Mistrial declared in Jackson Center Police Chief case

Joseph Cotterman
Joseph Cotterman

SIDNEY, Ohio (WDTN) – It came down to a mute button. A mute button on the computer in the Shelby County Common Pleas Courtroom Tuesday during the trial of Jackson Center Police Chief Joseph Cotterman.

Shelby County Prosecutor Tim Sell was showing the jury a video of an interview Cotterman did with Detective Chris Brown some time in February. Before the playing of the video the prosecution and defense agreed to only show portions of the video to the jury, according to our partners at the Sidney Daily News.

Sell was to mute, or pause and skip over, the part of the video they didn’t want the jury to hear. By Sell’s own admission he made a mistake and showed more of the video than he meant to.

“Some of the things in the video could have been prejudicial to the jury,” Sell said in open court. ” I take full responsibility for the mistake.”

The defense, Attorney Jeremy Tomb, made a motion for a mistrial, the prosecution didn’t object, and the judge granted it, according to the Sidney Daily News.

“Things like this happen sometimes,” Judge James Stevenson said to the jury as he dismissed them. “This case will be put on the docket again for another try.”

Cotterman, a 36-year-old Jackson Center resident, was on trial for one count of gross sexual imposition, a felony of the fourth-degree. He is accused of having sexual contact with a 19-year-old female on Jan. 27, 2016.

In court on Monday Sell spoke about the events of the day the alleged incident happened. He gave details about how the victim called Cotterman to help her with some legal matters. It was reported in court Cotterman offered to take her to the Shelby County Sheriff’s Office, and then on way back to Jackson Center from Sidney they stopped by Sidney Municipal Court, then at his home. This is where he allegedly invited her inside and forcibly kissed her and put his hands down the front and back of her pants.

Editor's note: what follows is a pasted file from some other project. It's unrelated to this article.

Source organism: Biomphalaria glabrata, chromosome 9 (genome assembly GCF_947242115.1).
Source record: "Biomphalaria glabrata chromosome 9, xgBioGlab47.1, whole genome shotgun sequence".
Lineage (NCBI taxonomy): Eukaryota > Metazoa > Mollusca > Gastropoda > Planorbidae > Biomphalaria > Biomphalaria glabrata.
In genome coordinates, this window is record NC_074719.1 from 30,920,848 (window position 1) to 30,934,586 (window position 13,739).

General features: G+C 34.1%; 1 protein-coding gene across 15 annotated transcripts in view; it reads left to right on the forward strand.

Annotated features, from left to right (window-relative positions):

Sell explained how Cotterman was called to the victims home two weeks prior because she was contemplating suicide, according to the Sidney Daily News. As Sell questioned the victim on Monday he tried to establish her trust of Cotterman as a police officer, and that being one of the reasons she was with him on the day of the incident.

The defense attempted to discredit the victim by pointing to prior mental health issues she had dealt with, including the incident where she first met Cotterman. Tomb explained how the timeline of events that have been reported would have been hard to happen in the amount of time from when she met up with Cotterman on the day of the incident to the time she called her mother when she arrived back at her home.

There was also discussion about a cell phone Cotterman gave the victim and if that was the reason they stopped at his home. Tomb said when the victim first gave her report to the sheriff’s deputies she didn’t mention the cell phone. She testified she didn’t think of it because she was so shaken up from the incident that had just taken place, and didn’t know why he had given it to her. There was also conflicting reports on what full police uniform meant, what he was wearing during the alleged incident, and a business card given to the victim during the initial suicide incident.

During the trial on Tuesday the sexual assault nurse, and Ohio Bureau of Investigation forensic scientists testified to the evidence they had collected and tested. It was said during court the only conclusive results of Cotterman’s DNA found on the victim’s body was on her neck and ear.

The case will be scheduled for trial again, though nothing has been scheduled at this time. No dates have been scheduled in the rape case against Cotterman either.

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